West Coast: 1945-1949

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Editorial Reviews

All Music Guide - Ken Dryden
This anthology collects a number of obscure 78s by Charles Mingus, many of which have not been reissued since they were originally released during the 1940s. Many of the vocal features are fairly traditional ballads, and Mingus was by no means an inventive lyricist, but it is the strong solos by the musicians within these tracks and the often rather progressive arrangements even if their execution is not always perfect that generally merit the most attention. One notable exception is Helen Carr's performance on the standard "Say It Isn't So," which opens with a superb bass solo by Mingus. Carr's sultry vocal is also accompanied by her then-husband Donn Trenner on piano; ...
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Editorial Reviews

All Music Guide - Ken Dryden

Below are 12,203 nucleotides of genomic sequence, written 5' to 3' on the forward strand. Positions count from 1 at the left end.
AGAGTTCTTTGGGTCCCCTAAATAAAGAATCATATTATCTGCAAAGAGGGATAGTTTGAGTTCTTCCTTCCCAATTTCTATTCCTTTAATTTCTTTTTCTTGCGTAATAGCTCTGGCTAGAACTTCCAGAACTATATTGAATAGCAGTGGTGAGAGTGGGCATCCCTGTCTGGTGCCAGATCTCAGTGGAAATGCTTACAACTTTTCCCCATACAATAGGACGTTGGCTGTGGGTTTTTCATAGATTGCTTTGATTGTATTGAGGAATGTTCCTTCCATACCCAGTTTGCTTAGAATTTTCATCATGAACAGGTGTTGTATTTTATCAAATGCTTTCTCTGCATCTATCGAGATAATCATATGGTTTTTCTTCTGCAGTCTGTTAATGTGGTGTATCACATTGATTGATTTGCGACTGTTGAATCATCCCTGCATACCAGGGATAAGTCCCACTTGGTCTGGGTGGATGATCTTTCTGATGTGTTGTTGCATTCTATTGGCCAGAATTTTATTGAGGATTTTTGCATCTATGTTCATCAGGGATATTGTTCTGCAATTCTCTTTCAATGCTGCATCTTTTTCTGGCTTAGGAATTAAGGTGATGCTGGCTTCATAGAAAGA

This anthology collects a number of obscure 78s by Charles Mingus, many of which have not been reissued since they were originally released during the 1940s. Many of the vocal features are fairly traditional ballads, and Mingus was by no means an inventive lyricist, but it is the strong solos by the musicians within these tracks and the often rather progressive arrangements even if their execution is not always perfect that generally merit the most attention. One notable exception is Helen Carr's performance on the standard "Say It Isn't So," which opens with a superb bass solo by Mingus. Carr's sultry vocal is also accompanied by her then-husband Donn Trenner on piano; tragically, her only other recordings prior to her premature death were two records for Bethlehem. Among the instrumental tracks, "Shuffle Bass Boogie" is a lively 12-bar blues featuring Mingus at the forefront and fine solos by saxophonists Lucky Thompson and Willie Smith two of the bigger names among the cast of lesser-known players. Buddy Collette's "Bedspread" is a mid-tempo swinger that is obviously influenced by Duke Ellington, and features some choice solos, especially by tenor saxophonist William "Brother" Woodman and the composer on alto sax. The exotic "Mingus Fingers," originally written by Mingus for Lionel Hampton, showcases Mingus in a boppish solo. Herb Caro, who died at 22, is heard on baritone sax on a big-band version of Mingus' "Story of Love" and on tenor sax in a later remake, which also features Eric Dolphy on alto sax and Russ Freeman on piano. Among the many other musicians heard on this CD are Roy Porter, Art Pepper, Richard Wyands, and Red Callender. Andrew Homzy's thorough liner notes and the many period photographs included provide additional insight into the early career of Charles Mingus. Highly recommended.